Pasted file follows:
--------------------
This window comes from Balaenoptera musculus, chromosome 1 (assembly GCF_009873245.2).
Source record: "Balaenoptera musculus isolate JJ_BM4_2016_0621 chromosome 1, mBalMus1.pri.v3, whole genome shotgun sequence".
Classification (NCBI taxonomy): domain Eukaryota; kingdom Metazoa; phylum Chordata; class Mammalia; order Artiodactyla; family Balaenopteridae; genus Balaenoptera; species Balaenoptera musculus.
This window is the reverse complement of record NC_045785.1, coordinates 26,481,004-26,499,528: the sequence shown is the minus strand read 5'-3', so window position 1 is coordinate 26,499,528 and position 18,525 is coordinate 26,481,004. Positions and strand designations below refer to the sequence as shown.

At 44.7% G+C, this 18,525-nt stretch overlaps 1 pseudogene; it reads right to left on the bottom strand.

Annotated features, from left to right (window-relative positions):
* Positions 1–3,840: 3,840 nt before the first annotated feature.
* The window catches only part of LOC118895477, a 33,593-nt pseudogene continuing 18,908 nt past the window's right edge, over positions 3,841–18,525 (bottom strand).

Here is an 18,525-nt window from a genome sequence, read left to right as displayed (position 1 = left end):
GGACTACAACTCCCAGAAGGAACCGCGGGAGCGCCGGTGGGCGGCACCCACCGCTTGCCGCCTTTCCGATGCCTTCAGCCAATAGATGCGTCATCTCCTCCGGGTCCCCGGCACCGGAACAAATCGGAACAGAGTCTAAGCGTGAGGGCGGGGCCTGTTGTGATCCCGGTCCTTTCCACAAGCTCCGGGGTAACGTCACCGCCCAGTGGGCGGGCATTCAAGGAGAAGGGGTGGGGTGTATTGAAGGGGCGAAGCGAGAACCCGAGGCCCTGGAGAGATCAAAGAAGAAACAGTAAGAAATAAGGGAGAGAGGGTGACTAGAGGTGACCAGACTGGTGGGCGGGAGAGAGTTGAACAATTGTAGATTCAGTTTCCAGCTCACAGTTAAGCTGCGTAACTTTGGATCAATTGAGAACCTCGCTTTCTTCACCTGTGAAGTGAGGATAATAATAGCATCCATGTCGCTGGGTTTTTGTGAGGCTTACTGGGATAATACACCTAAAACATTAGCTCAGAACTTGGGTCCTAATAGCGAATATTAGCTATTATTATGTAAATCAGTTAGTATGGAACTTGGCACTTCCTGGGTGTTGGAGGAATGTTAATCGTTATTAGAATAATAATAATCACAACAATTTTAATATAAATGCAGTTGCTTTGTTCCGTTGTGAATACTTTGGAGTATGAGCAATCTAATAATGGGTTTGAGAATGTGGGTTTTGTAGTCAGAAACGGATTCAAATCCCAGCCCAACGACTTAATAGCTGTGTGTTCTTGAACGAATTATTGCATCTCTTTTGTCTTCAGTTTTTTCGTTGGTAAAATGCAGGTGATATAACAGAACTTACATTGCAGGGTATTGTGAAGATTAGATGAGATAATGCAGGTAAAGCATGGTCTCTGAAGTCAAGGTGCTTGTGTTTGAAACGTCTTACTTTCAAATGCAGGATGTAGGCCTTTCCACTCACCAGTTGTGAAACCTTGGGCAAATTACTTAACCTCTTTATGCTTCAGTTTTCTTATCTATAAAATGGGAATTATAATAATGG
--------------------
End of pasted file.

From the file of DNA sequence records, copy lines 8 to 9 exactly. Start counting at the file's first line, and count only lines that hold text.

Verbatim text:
* The window catches only part of LOC118895477, a 33,593-nt pseudogene continuing 18,908 nt past the window's right edge, over positions 3,841–18,525 (bottom strand).

Here is an 18,525-nt window from a genome sequence, read left to right as displayed (position 1 = left end):